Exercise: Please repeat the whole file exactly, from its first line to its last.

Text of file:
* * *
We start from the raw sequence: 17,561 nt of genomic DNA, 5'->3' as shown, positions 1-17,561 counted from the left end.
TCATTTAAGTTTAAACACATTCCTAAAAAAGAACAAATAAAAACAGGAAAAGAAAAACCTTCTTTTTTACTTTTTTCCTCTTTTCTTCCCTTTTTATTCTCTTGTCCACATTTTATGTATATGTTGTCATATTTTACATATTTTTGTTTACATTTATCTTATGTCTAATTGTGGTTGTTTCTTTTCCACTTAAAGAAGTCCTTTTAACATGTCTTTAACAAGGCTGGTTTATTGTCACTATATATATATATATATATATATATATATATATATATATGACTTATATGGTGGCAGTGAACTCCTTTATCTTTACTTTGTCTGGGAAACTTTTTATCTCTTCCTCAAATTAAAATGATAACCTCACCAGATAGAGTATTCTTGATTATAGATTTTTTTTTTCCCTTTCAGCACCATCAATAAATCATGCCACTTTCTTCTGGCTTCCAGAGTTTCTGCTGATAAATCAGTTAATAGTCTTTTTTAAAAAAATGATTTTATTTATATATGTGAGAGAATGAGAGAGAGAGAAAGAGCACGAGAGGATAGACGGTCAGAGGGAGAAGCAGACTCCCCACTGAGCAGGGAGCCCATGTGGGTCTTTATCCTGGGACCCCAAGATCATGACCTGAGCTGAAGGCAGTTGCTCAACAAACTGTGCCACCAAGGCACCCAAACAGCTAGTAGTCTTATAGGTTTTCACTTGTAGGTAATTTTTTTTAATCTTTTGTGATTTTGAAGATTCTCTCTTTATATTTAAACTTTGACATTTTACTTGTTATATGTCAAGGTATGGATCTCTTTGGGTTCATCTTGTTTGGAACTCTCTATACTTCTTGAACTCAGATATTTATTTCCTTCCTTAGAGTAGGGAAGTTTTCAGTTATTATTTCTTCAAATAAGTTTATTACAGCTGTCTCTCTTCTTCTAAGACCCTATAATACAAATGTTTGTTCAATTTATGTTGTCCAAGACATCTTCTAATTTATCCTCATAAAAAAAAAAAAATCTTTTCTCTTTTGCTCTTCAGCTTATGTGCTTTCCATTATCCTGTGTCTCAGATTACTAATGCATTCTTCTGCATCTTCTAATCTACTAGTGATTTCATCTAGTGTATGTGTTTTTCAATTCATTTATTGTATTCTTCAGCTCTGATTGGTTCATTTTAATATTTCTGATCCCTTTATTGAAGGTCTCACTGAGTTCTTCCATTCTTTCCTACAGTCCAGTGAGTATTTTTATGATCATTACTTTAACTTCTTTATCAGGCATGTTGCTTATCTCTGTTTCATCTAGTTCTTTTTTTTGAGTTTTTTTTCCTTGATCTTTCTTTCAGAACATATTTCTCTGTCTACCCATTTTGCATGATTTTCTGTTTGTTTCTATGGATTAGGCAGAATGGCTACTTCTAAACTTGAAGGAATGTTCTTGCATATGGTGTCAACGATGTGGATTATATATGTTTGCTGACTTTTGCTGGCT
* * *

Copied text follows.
We start from the raw sequence: 17,561 nt of genomic DNA, 5'->3' as shown, positions 1-17,561 counted from the left end.
TCATTTAAGTTTAAACACATTCCTAAAAAAGAACAAATAAAAACAGGAAAAGAAAAACCTTCTTTTTTACTTTTTTCCTCTTTTCTTCCCTTTTTATTCTCTTGTCCACATTTTATGTATATGTTGTCATATTTTACATATTTTTGTTTACATTTATCTTATGTCTAATTGTGGTTGTTTCTTTTCCACTTAAAGAAGTCCTTTTAACATGTCTTTAACAAGGCTGGTTTATTGTCACTATATATATATATATATATATATATATATATATATATATGACTTATATGGTGGCAGTGAACTCCTTTATCTTTACTTTGTCTGGGAAACTTTTTATCTCTTCCTCAAATTAAAATGATAACCTCACCAGATAGAGTATTCTTGATTATAGATTTTTTTTTTCCCTTTCAGCACCATCAATAAATCATGCCACTTTCTTCTGGCTTCCAGAGTTTCTGCTGATAAATCAGTTAATAGTCTTTTTTAAAAAAATGATTTTATTTATATATGTGAGAGAATGAGAGAGAGAGAAAGAGCACGAGAGGATAGACGGTCAGAGGGAGAAGCAGACTCCCCACTGAGCAGGGAGCCCATGTGGGTCTTTATCCTGGGACCCCAAGATCATGACCTGAGCTGAAGGCAGTTGCTCAACAAACTGTGCCACCAAGGCACCCAAACAGCTAGTAGTCTTATAGGTTTTCACTTGTAGGTAATTTTTTTTAATCTTTTGTGATTTTGAAGATTCTCTCTTTATATTTAAACTTTGACATTTTACTTGTTATATGTCAAGGTATGGATCTCTTTGGGTTCATCTTGTTTGGAACTCTCTATACTTCTTGAACTCAGATATTTATTTCCTTCCTTAGAGTAGGGAAGTTTTCAGTTATTATTTCTTCAAATAAGTTTATTACAGCTGTCTCTCTTCTTCTAAGACCCTATAATACAAATGTTTGTTCAATTTATGTTGTCCAAGACATCTTCTAATTTATCCTCATAAAAAAAAAAAAATCTTTTCTCTTTTGCTCTTCAGCTTATGTGCTTTCCATTATCCTGTGTCTCAGATTACTAATGCATTCTTCTGCATCTTCTAATCTACTAGTGATTTCATCTAGTGTATGTGTTTTTCAATTCATTTATTGTATTCTTCAGCTCTGATTGGTTCATTTTAATATTTCTGATCCCTTTATTGAAGGTCTCACTGAGTTCTTCCATTCTTTCCTACAGTCCAGTGAGTATTTTTATGATCATTACTTTAACTTCTTTATCAGGCATGTTGCTTATCTCTGTTTCATCTAGTTCTTTTTTTTGAGTTTTTTTTCCTTGATCTTTCTTTCAGAACATATTTCTCTGTCTACCCATTTTGCATGATTTTCTGTTTGTTTCTATGGATTAGGCAGAATGGCTACTTCTAAACTTGAAGGAATGTTCTTGCATATGGTGTCAACGATGTGGATTATATATGTTTGCTGACTTTTGCTGGCT